Reed Lays Out Facts on City Pensions - NBC Bay Area

Reed Lays Out Facts on City Pensions



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    San Jose Mayor Chuck Reed said the city is left with limited and difficult choices while he was participating in a panel discussion about the pension crisis Monday at Stanford University.
        The discussion, conducted by the Stanford Institute for Economic Policy Research, included a panel of eight speakers from the city of the San Jose, Stanford University and the California Teachers Association.

        Reed was one of three representatives for San Jose, along with Vince Sunzeri, from the San Jose Police and Fire Department Retirement Board,  and City Commissioner Charles Jones.     Earlier this year Reed recommended a proposal that calls for  setting limits on retirement benefits for new employees, current employees  and retirees. He has said the proposal would help the city avoid further cuts  to services and the loss of hundreds of jobs.
        On Monday night, Reed said the city has to either pay retirees half of what the city is obligated to pay them or nothing at all.
        "We've chosen not to do that," he said.
        Reed said retirement costs have increased from $73 million in 2001 to $245 this year. He said the rise in costs is contributing to the city's  recurring budget deficits. This year, the city laid off hundreds of workers,  including 66 police officers and reduced library service to three days a week  due to a $115 million deficit.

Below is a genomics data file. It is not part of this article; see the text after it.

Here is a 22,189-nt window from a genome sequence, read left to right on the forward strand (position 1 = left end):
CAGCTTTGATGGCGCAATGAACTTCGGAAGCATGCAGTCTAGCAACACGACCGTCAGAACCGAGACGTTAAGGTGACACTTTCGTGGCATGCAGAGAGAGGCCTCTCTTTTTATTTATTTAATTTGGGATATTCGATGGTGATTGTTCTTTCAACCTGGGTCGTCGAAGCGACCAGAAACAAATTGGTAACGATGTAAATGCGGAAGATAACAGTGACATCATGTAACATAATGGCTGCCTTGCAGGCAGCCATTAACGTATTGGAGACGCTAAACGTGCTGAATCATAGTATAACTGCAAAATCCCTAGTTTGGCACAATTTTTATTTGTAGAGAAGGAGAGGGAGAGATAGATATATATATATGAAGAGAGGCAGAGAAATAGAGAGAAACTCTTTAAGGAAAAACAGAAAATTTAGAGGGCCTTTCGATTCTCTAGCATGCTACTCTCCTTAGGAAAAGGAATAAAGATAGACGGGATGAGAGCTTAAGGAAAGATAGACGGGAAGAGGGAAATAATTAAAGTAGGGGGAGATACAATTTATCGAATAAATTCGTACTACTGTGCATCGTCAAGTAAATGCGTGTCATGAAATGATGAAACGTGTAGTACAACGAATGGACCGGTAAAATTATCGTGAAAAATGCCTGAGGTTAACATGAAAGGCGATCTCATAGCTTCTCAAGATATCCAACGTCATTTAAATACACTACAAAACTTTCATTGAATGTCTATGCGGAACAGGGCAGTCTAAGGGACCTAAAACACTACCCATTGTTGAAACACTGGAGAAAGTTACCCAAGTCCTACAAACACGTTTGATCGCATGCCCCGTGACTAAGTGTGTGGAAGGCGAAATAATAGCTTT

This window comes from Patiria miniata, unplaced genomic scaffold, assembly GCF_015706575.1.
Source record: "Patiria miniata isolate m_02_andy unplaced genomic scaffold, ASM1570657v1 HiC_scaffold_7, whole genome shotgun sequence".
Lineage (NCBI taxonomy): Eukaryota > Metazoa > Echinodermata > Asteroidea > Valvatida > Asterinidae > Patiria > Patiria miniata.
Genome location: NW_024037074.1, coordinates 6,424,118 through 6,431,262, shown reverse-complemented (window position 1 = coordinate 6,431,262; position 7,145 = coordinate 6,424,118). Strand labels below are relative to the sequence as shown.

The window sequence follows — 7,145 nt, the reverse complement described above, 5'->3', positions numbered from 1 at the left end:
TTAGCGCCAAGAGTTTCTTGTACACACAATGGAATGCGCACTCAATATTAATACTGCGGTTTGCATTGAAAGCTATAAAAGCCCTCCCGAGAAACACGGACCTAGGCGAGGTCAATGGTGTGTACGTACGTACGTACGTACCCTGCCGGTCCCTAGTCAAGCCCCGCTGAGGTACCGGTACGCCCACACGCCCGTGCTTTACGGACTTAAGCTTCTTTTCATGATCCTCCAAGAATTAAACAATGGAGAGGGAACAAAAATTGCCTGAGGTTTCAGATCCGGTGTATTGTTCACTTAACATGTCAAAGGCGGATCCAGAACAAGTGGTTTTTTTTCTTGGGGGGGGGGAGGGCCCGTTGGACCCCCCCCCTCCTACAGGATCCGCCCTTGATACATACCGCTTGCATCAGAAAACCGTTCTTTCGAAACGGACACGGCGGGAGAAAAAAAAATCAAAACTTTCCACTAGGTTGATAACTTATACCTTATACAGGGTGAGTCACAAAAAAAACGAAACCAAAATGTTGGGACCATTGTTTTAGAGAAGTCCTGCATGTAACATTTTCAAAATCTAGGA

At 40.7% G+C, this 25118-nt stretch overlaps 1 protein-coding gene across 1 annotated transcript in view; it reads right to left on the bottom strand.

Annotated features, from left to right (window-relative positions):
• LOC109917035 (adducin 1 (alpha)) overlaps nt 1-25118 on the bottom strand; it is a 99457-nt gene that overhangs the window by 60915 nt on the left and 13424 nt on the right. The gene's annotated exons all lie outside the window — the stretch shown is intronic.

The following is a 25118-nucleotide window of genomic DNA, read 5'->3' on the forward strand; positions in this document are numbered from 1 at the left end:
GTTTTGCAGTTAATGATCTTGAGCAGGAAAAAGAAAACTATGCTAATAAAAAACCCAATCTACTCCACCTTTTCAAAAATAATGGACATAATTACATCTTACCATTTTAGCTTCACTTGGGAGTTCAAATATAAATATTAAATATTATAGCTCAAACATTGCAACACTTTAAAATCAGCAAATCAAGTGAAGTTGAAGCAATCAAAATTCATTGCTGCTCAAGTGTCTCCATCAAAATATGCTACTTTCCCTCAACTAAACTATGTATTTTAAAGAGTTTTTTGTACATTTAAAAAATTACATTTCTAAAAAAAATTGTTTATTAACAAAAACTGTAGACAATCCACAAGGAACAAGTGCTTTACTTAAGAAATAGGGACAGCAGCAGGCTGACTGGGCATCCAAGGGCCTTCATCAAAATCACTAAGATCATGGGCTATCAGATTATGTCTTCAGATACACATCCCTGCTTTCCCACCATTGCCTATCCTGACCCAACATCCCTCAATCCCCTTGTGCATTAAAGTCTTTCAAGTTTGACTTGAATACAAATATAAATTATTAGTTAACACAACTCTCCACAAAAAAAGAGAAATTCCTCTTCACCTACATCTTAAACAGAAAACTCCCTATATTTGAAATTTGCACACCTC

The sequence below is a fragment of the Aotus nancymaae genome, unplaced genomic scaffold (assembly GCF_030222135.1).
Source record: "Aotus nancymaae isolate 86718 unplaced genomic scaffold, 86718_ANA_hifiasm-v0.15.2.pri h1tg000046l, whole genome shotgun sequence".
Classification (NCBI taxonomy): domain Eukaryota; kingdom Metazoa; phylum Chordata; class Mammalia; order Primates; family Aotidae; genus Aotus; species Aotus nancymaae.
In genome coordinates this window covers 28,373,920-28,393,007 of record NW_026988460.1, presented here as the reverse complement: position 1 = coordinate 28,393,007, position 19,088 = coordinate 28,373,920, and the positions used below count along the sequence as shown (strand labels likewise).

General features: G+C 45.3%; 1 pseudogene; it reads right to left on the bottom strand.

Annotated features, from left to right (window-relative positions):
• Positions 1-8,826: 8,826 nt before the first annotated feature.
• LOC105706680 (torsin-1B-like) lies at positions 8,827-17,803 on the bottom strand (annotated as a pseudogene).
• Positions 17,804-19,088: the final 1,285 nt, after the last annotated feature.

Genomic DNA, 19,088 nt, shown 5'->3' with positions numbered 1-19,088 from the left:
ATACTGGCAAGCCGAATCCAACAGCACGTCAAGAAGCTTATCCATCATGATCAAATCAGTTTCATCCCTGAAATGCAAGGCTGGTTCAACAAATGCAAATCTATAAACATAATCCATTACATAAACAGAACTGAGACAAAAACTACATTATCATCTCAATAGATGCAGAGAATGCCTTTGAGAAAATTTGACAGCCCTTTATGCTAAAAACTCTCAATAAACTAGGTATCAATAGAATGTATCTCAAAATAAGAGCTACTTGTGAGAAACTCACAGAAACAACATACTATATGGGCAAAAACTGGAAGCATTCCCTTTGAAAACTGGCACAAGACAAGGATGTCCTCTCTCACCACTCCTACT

Retirement costs are projected to rise to a towering $430 million by 2016, and could be closer to $650 million after actuarial adjustments.
        Reed said the city pays 25 percent of its general fund toward the retirement system.
        "We're in a very difficult spot," Reed said, adding that paying  that money is increasingly compromising the city's ability to deliver  services to its residents.
        "When do you cease to be a city? Where will we be in 2016 if we fail to act?"
        Reed maintained the problem cannot be addressed by reducing services and cutting benefits that retirees have already earned.
        Sunzeri praised the mayor for "not kicking the can down the road before it was fashionable to kick the can down the road."
        He said the solution lies in all parties involved to make  difficult sacrifices.
        Jones reminded the panel that the city's pension crisis affects all, not least the citizens of San Jose.
        "It's hard to know who's right or who's wrong or who's responsible for what," Jones said. "We're dealing with contractual promises we've made in  the past and the chickens have come home to roost."